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go/types: erroneously accepts recursive type aliases #25141

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mdempsky opened this issue Apr 27, 2018 · 5 comments
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go/types: erroneously accepts recursive type aliases #25141

mdempsky opened this issue Apr 27, 2018 · 5 comments
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@mdempsky
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@mdempsky mdempsky commented Apr 27, 2018

18130-type-alias explicitly states that type T = *T is invalid, but go/types accepts it:

$ cat v.go
package p
type T = *T
$ gotype v.go
$ echo $?
0

cmd/compile does not.

Notably though, I don't see any wording in the text actually added to the Go spec that precludes this.

/cc @griesemer

@mdempsky
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@mdempsky mdempsky commented Apr 27, 2018

Tangentially, I'm questioning what the fundamental difference (if any) is between type T = *T and type U interface { F() interface { U } }. Why disallow one, but allow the other?

We sorta support the latter, but it's sketchy and a recurring thorn. I think if we properly fix support for it, it would make supporting the former trivial. But maybe it's just better to disallow both.

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@go101
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@go101 go101 commented Apr 28, 2018

Looks the difference is whether or not the declaration is an alias declaration.
type U = interface { F() interface { U } } is also denied by gc, but type T *T is also accepted by gc.

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@andybons andybons added this to the Unplanned milestone Apr 30, 2018
@griesemer griesemer self-assigned this Apr 30, 2018
@griesemer griesemer removed this from the Unplanned milestone Apr 30, 2018
@griesemer griesemer added this to the Go1.11 milestone Apr 30, 2018
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@griesemer griesemer commented Apr 30, 2018

Somewhat related: #23139 .

go/types has issues with detecting certain cycles. I hope to address this for 1.11.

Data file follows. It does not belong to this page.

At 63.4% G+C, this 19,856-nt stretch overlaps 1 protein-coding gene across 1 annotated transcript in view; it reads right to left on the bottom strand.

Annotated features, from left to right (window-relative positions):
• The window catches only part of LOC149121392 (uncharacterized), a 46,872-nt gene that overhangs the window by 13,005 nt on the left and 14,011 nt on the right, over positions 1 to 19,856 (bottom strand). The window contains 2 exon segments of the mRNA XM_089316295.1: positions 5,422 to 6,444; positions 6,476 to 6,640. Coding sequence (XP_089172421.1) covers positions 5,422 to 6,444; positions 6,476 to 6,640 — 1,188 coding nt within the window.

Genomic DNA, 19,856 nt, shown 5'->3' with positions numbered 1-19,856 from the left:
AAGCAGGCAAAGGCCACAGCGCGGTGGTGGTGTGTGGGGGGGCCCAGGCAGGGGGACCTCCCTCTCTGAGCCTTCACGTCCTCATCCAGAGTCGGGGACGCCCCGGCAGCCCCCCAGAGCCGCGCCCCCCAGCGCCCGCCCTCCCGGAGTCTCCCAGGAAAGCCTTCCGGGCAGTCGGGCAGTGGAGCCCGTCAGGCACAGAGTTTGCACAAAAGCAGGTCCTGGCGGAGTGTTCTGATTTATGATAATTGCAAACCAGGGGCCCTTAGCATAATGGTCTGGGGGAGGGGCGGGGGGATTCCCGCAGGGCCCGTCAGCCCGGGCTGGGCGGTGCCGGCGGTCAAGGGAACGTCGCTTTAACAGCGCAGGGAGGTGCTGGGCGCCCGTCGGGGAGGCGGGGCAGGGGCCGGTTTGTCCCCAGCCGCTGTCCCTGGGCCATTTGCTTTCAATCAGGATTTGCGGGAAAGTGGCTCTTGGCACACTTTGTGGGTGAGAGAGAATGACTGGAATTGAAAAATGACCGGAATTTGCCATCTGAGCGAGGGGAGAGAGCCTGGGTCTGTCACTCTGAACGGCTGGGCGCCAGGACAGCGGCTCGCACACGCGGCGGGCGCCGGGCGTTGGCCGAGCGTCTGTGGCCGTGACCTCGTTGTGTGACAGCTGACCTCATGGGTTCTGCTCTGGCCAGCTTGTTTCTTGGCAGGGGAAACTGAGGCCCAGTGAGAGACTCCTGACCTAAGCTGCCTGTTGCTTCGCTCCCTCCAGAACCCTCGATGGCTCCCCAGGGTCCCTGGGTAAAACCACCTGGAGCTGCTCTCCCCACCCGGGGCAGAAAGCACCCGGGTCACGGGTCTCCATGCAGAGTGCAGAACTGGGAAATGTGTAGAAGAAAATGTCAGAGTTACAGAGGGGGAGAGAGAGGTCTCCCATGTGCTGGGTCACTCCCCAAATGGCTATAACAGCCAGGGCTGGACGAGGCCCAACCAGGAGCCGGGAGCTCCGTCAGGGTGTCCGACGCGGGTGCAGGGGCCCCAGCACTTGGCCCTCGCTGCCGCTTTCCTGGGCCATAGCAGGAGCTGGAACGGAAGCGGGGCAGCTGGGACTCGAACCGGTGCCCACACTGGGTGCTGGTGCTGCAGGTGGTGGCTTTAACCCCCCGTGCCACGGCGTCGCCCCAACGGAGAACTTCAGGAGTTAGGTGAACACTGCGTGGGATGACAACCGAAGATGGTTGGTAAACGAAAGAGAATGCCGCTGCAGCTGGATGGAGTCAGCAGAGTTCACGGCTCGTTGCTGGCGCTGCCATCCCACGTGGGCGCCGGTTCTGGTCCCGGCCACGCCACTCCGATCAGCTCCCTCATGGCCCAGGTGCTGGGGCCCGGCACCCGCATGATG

Per the original type-alias design doc from @rsc, it must be possible to "expand out" type alias declarations; this wouldn't be possible for type T = *T without expanding endlessly. You are correct that the spec doesn't state that, though. I filed #25187.

I think it would be nice to accept all these, but our depth-first based type-checking approaches have troubles with them; and ad-hoc approaches tend to be incorrect. We need to either disallow these cases or have a sound way to describe what we allow and what we don't, and also a (understood and correct) way of type-checking them w/o incurring undue cost.

At the same time, these are probably not urgent.

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@gopherbot
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@gopherbot gopherbot commented May 25, 2018

Change https://golang.org/cl/114517 mentions this issue: go/types: initial framework for marking-based cycle detection

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@gopherbot gopherbot commented May 31, 2018

Change https://golang.org/cl/115455 mentions this issue: go/types: use color-marking based cycle detection at package level

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gopherbot pushed a commit that referenced this issue May 31, 2018
The existing code explicitly passes a (type name) path around
to determine cycles; it also restarts the path for types that
"break" a cycle (such as a pointer, function, etc.). This does
not work for alias types (whose cycles are broken in a different
way). Furthermore, because the path is not passed through all
type checker functions that need it, we can't see the path or
use it for detection of some cycles (e.g. cycles involving array
lengths), which required ad-hoc solutions in those cases.

This change introduces an explicit marking scheme for any kind
of object; an object is painted in various colors indicating
its state. It also introduces an object path (a stack) main-
tained with the Checker state, which is available in all type
checker functions that need access to it.

The change only introduces these mechanisms and exercises the
basic functionality, with no effect on the existing code for
now.

For #25141.

Change-Id: I7c28714bdafe6c8d9afedf12a8a887554237337c
Reviewed-on: https://go-review.googlesource.com/114517
Reviewed-by: Alan Donovan <adonovan@google.com>
@gopherbot gopherbot closed this in 462c182 May 31, 2018
@golang golang locked and limited conversation to collaborators May 31, 2019
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